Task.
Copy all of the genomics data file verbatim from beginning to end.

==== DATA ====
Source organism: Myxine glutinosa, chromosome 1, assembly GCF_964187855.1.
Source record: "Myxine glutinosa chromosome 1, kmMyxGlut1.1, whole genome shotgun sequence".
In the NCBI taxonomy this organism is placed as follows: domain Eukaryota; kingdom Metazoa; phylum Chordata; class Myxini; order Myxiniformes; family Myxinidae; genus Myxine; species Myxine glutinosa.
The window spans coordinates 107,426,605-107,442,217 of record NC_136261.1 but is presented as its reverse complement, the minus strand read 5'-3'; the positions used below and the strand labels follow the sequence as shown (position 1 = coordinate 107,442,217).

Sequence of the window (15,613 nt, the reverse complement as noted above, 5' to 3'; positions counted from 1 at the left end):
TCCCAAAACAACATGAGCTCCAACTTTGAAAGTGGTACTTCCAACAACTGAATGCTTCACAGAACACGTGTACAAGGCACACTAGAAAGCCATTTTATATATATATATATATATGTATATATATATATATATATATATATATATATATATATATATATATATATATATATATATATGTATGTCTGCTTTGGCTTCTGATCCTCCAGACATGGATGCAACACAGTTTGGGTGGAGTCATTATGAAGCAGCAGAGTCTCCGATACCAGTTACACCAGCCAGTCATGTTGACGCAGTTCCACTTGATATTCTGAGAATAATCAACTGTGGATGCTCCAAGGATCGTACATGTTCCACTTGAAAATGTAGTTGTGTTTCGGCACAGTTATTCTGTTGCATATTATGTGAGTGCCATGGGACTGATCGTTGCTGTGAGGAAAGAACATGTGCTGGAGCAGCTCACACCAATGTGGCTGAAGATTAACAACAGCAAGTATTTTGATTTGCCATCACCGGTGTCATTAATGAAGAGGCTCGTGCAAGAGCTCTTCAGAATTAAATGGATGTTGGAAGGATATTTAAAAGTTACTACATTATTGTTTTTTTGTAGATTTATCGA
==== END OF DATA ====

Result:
Source organism: Myxine glutinosa, chromosome 1, assembly GCF_964187855.1.
Source record: "Myxine glutinosa chromosome 1, kmMyxGlut1.1, whole genome shotgun sequence".
In the NCBI taxonomy this organism is placed as follows: domain Eukaryota; kingdom Metazoa; phylum Chordata; class Myxini; order Myxiniformes; family Myxinidae; genus Myxine; species Myxine glutinosa.
The window spans coordinates 107,426,605-107,442,217 of record NC_136261.1 but is presented as its reverse complement, the minus strand read 5'-3'; the positions used below and the strand labels follow the sequence as shown (position 1 = coordinate 107,442,217).

Sequence of the window (15,613 nt, the reverse complement as noted above, 5' to 3'; positions counted from 1 at the left end):
TCCCAAAACAACATGAGCTCCAACTTTGAAAGTGGTACTTCCAACAACTGAATGCTTCACAGAACACGTGTACAAGGCACACTAGAAAGCCATTTTATATATATATATATATATGTATATATATATATATATATATATATATATATATATATATATATATATATATATATATATATGTATGTCTGCTTTGGCTTCTGATCCTCCAGACATGGATGCAACACAGTTTGGGTGGAGTCATTATGAAGCAGCAGAGTCTCCGATACCAGTTACACCAGCCAGTCATGTTGACGCAGTTCCACTTGATATTCTGAGAATAATCAACTGTGGATGCTCCAAGGATCGTACATGTTCCACTTGAAAATGTAGTTGTGTTTCGGCACAGTTATTCTGTTGCATATTATGTGAGTGCCATGGGACTGATCGTTGCTGTGAGGAAAGAACATGTGCTGGAGCAGCTCACACCAATGTGGCTGAAGATTAACAACAGCAAGTATTTTGATTTGCCATCACCGGTGTCATTAATGAAGAGGCTCGTGCAAGAGCTCTTCAGAATTAAATGGATGTTGGAAGGATATTTAAAAGTTACTACATTATTGTTTTTTTGTAGATTTATCGA